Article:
Physician Health

Why physician burnout hits some doctors harder than others

Marc Zarefsky , Contributing News Writer

Meredith Faggen, MD, has heard the statistics about increased burnout among physicians, and she understands why some doctors have an even higher prevalence than others. 

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"There's just a feeling inside that we don't belong, that we're not good enough," said Dr. Faggen, community medical oncologist at the Dana-Farber Cancer Institute. "Being an LGBTQ physician, I've come a long way. I've been in practice for over 20 years, and it's better now. But we have to try twice as hard to feel like we are as good as everybody else”—the purportedly “normal physicians."

Dr. Faggen, a member of the AMA Advisory Committee on LGBTQ Issues, said that earlier in her career, she missed a chance to become a partner in a physician private practice because she didn't work enough months in the year due to her maternity leave. She talked about that experience and how those types of scenarios affect burnout as part of a recent episode of “AMA Update.”

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Lauren Peccoralo, MD, MPH, senior associate dean of faculty well-being and development, and associate professor of internal medicine at the Icahn School of Medicine at Mount Sinai, also was interviewed for the episode. Dr. Peccoralo discussed the rise of burnout and how previous catalysts became even stronger during the COVID-19 pandemic.

"Even before COVID, we saw the electronic health record as being a very large driver of burnout," Dr. Peccoralo said. "With COVID and patients being able to access their health record and access their physicians at much higher rates, we are seeing even more burnout related to the electronic health record."

To help address burnout at an institutional level, Dr. Peccoralo said the happiness, personal health, and mental health of all employees needs to be top of mind for leadership. To do that, she recommended focusing on two core factors: culture and how the workplace functions.

"What is the water that we're swimming in?" she asked with regard to a health care organization's culture. "Is it a place that breeds well-being, or is it a place that really pushes people toward their max?"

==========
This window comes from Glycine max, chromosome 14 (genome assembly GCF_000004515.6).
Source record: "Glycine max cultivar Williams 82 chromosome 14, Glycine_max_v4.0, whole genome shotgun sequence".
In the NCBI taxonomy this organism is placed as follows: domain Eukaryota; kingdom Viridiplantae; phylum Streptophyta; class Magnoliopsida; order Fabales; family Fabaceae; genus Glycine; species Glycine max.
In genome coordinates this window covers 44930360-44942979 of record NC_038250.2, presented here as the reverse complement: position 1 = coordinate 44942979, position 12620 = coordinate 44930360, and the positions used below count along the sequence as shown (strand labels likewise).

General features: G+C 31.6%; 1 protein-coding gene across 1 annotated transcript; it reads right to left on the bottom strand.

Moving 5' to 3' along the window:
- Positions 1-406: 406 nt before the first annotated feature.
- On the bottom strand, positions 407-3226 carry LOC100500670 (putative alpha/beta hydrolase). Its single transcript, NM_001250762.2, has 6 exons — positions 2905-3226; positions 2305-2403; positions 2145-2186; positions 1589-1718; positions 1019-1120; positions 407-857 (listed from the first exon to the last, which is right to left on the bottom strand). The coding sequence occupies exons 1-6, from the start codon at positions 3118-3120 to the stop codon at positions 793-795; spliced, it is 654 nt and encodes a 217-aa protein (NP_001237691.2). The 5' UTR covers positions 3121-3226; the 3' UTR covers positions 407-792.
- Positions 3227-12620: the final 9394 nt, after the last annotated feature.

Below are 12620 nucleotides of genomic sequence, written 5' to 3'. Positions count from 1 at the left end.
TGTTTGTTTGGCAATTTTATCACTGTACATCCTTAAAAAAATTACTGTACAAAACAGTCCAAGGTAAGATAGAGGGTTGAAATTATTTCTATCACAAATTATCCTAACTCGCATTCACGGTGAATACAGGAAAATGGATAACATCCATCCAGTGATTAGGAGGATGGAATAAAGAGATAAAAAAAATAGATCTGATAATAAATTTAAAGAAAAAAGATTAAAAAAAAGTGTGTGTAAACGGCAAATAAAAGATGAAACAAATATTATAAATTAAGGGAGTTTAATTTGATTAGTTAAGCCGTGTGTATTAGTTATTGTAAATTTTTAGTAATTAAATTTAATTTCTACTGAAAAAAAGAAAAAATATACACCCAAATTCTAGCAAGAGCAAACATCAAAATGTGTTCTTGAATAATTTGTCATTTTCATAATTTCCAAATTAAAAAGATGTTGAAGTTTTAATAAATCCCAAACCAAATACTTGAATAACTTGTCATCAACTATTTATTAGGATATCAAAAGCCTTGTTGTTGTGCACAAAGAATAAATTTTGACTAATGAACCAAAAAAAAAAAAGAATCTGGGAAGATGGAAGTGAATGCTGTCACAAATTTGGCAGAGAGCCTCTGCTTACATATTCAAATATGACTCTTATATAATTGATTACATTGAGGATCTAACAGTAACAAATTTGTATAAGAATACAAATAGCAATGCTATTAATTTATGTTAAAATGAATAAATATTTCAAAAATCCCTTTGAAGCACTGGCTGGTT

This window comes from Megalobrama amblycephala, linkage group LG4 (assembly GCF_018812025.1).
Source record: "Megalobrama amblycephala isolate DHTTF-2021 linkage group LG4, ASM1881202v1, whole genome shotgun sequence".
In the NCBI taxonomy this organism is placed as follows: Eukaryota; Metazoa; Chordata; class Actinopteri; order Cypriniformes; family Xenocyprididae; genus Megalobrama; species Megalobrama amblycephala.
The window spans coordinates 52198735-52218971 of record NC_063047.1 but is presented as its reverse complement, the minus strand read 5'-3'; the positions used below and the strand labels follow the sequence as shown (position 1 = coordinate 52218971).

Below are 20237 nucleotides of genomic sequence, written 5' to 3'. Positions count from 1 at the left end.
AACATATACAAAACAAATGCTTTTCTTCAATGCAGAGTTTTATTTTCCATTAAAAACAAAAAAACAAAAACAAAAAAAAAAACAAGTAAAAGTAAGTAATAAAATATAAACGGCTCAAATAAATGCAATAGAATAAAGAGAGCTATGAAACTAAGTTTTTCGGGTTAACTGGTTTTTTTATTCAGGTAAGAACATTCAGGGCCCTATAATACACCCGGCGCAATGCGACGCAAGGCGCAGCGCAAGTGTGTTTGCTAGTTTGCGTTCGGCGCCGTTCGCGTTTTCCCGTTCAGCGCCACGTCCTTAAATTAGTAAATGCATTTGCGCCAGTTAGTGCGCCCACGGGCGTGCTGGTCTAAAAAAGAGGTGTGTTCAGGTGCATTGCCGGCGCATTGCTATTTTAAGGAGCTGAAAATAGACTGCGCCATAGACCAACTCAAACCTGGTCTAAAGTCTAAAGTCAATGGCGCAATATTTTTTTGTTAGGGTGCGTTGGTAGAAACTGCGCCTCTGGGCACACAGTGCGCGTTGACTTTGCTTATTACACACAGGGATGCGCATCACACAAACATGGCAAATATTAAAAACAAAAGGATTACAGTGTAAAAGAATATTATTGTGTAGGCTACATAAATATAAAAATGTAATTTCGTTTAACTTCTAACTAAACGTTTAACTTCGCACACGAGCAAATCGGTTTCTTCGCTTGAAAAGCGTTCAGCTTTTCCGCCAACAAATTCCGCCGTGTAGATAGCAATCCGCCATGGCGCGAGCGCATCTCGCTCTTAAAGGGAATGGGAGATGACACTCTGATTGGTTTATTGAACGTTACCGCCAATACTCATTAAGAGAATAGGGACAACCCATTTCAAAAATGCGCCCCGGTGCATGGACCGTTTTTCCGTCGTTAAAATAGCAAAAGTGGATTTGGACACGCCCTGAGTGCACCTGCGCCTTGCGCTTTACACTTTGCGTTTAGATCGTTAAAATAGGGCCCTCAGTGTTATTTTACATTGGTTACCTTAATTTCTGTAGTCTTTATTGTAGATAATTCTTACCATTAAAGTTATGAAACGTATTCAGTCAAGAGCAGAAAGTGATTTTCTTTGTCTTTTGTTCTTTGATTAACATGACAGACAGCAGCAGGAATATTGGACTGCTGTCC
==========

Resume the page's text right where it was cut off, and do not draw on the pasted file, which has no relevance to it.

Workplace function means examining whether employees are able to work efficiently and effectively. Do they have the resources they need?

Dr. Peccoralo, a physician leader from the AMA Women Physicians Section, recommended implementing a "well-being champion team" that comprises individuals from different departments who are able to discuss and address burnout from their department's perspective.

Reducing physician burnout is a critical component of the AMA Recovery Plan for America’s Physicians.

Far too many American physicians experience burnout. That's why the AMA develops resources that prioritize well-being and highlight workflow changes so physicians can focus on what matters—patient care.

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Beyond the challenges she has faced as a woman LGBTQ+ physician, Dr. Faggen said the specialty of oncology takes a particularly heavy emotional toll. 

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"It requires you to really have the ability to separate yourself from the patient," she said, "but still have that amazing empathy and compassion and be with them in these very difficult moments. I think that leads to burnout."

It's not just the physicians who navigate that delicate balance, she said. As patients come in on a regular basis, the front desk staff gets to know them—so do secretaries, medical assistant and anyone else with a patient-facing role. When those patients die, everyone on staff who interacted with them feels the loss.

Dr. Faggen launched a pilot program to help her and her colleagues address those feelings, and hopefully reduce burnout in the process. Dr. Faggen explained that some oncology departments hold quarterly memorial services for patients, but she doesn't believe that helps address the "in-the-moment" feeling of loss.

To combat that, Dr. Faggen helped organize weekly team meetings with a social worker where employees can share memories about patients who recently died. Whether it's a funny quote or a sweet story, the goal is to help health professionals acknowledge their feelings and address them head on, rather than letting them ultimately lead to burnout.

"The mental health of physicians is finally being recognized," she said, noting that substance-use disorder, depression and suicide among physicians “can't be ignored.”

AMA Update” covers health care topics affecting the lives of physicians and patients. Hear from physicians and experts on public health, advocacy issues, scope of practice and more—because who’s doing the talking matters. You can catch every episode by subscribing to the AMA’s YouTube channel or the audio-only podcast version, which also features educational presentations and in-depth discussions.